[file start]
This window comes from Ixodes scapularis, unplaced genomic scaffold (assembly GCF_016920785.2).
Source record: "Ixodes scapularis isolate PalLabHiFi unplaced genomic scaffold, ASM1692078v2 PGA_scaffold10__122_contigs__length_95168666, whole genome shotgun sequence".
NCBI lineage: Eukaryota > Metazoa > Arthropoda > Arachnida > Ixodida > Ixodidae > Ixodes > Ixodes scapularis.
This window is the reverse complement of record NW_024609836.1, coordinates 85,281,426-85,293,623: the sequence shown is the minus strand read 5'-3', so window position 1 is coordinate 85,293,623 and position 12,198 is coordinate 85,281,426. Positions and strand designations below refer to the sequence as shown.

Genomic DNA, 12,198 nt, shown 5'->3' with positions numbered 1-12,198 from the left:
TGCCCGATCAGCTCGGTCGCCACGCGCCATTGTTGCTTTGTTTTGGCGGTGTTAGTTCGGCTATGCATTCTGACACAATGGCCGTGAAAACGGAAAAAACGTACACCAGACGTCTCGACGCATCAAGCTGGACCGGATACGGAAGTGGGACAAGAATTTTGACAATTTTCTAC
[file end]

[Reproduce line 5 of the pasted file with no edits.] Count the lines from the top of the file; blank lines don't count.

Genomic DNA, 12,198 nt, shown 5'->3' with positions numbered 1-12,198 from the left: